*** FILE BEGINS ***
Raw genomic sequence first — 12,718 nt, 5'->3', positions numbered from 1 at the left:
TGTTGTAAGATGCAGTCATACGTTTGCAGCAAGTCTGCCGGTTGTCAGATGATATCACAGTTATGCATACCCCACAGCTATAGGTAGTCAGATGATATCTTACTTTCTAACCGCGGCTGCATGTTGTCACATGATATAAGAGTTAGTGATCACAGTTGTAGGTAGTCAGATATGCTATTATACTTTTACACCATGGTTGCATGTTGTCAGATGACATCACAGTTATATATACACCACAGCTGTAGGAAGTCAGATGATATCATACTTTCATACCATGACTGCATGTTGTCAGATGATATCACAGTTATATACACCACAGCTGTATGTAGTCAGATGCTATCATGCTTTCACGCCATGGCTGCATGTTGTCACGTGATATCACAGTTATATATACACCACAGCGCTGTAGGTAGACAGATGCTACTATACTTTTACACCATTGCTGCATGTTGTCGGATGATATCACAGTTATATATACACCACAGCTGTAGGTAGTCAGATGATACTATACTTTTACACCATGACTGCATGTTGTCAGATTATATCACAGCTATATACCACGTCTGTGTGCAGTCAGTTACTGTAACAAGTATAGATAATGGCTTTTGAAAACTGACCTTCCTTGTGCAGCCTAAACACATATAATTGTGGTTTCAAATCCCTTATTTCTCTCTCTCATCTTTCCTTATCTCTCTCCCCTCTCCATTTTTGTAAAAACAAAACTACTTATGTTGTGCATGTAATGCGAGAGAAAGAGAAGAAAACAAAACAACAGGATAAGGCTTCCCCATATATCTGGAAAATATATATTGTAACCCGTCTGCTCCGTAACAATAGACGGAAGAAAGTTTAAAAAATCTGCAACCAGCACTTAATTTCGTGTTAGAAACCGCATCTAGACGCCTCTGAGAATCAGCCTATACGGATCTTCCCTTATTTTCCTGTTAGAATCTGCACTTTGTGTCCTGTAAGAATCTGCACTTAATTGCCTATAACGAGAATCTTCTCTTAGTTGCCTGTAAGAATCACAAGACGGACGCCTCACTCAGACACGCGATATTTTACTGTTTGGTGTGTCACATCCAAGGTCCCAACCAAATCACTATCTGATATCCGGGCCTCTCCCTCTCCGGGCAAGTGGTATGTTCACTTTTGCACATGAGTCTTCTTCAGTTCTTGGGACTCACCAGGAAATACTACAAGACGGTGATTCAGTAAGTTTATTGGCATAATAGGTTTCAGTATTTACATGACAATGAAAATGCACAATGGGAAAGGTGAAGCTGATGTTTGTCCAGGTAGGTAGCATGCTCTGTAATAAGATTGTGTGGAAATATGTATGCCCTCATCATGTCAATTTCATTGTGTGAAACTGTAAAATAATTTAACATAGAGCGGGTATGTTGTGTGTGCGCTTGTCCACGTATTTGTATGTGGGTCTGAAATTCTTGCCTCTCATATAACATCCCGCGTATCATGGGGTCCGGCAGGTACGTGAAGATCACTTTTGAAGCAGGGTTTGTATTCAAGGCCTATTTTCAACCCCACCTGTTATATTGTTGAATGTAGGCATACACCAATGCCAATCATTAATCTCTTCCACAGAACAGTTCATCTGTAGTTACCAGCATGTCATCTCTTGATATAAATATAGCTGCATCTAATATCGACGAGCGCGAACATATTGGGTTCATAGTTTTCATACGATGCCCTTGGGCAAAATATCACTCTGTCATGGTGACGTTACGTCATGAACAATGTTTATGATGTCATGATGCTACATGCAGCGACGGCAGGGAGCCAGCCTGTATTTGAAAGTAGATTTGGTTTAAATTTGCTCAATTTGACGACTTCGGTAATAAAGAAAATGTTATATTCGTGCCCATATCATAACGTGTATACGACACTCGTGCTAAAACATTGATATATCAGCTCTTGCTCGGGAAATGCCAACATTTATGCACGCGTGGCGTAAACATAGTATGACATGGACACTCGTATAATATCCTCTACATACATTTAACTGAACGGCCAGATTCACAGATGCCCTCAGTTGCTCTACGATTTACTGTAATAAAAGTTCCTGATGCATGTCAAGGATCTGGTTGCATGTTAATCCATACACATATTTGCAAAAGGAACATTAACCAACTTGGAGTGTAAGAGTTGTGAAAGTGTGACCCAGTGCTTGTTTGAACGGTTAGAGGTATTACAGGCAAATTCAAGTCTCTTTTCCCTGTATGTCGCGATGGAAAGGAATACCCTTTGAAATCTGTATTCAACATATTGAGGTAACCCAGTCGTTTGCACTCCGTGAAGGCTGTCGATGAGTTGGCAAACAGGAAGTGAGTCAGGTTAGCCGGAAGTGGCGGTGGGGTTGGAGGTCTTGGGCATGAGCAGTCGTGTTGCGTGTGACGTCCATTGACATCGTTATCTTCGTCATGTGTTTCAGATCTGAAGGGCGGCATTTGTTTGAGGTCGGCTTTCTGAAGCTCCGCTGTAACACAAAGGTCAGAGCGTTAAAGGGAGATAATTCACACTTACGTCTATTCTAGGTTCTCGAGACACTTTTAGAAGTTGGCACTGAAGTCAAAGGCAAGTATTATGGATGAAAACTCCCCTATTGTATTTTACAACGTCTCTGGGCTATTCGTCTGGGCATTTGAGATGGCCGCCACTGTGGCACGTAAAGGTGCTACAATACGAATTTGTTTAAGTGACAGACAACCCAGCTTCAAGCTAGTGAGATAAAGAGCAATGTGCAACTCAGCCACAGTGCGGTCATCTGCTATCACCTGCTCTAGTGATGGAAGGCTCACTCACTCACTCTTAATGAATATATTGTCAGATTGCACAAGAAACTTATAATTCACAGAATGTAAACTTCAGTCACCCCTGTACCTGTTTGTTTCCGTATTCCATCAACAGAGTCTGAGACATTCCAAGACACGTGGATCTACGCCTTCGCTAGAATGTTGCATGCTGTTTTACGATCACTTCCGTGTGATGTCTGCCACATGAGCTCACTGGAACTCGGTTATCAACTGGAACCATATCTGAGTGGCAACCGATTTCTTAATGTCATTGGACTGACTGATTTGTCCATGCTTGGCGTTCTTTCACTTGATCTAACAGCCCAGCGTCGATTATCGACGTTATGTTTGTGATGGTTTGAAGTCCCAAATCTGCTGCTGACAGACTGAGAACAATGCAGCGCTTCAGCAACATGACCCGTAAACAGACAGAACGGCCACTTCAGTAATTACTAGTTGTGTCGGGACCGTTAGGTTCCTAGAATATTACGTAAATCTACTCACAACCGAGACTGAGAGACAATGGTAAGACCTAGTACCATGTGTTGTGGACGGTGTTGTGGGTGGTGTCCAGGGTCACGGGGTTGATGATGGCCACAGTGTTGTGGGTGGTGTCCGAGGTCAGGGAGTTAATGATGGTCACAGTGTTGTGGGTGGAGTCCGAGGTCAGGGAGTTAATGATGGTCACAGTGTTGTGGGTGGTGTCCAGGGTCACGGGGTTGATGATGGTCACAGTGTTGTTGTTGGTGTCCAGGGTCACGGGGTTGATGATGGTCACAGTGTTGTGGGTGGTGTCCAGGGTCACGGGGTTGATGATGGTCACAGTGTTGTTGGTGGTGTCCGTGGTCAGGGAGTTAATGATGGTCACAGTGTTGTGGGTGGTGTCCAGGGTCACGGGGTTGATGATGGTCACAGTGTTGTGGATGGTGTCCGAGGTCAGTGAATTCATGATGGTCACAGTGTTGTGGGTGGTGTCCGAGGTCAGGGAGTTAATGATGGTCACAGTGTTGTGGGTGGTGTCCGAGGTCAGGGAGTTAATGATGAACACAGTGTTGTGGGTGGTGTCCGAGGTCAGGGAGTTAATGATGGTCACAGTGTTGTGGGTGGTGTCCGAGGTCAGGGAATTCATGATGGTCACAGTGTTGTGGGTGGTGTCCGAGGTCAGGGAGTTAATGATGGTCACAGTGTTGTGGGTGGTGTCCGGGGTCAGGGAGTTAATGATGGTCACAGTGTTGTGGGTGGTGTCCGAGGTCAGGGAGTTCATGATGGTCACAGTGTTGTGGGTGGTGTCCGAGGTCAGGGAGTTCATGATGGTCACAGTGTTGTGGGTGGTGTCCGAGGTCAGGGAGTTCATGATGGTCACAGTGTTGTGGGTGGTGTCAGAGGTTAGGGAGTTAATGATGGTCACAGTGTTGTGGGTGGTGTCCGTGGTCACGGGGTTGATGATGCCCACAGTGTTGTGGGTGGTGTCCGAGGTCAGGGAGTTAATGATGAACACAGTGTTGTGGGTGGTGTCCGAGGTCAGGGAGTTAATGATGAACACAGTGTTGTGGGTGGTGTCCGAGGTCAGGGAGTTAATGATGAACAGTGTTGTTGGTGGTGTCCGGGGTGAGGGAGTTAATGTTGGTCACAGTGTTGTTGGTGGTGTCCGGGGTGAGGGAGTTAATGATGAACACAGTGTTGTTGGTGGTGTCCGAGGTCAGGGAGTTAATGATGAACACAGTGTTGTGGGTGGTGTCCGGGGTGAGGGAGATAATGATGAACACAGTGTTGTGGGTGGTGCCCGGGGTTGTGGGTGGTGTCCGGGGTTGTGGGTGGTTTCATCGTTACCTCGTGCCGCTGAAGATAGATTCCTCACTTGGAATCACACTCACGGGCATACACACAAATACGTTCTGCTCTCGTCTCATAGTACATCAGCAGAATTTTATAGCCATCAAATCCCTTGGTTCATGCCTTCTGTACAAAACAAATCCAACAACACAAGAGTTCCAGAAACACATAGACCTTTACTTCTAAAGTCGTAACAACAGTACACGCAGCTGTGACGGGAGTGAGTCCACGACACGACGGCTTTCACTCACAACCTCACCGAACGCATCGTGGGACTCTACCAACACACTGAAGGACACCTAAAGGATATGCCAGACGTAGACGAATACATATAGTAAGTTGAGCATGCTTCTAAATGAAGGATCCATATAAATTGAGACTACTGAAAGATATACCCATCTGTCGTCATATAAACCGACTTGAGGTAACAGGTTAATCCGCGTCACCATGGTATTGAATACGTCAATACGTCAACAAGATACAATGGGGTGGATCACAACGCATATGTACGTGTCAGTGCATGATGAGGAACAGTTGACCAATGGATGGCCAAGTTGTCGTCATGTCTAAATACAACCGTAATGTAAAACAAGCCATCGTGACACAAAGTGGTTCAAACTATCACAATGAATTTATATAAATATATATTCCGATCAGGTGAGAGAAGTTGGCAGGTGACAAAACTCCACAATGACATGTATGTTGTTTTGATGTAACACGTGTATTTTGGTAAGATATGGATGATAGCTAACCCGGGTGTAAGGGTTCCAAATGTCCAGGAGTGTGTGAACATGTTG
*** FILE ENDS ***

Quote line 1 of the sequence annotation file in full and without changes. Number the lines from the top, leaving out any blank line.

Raw genomic sequence first — 12,718 nt, 5'->3', positions numbered from 1 at the left: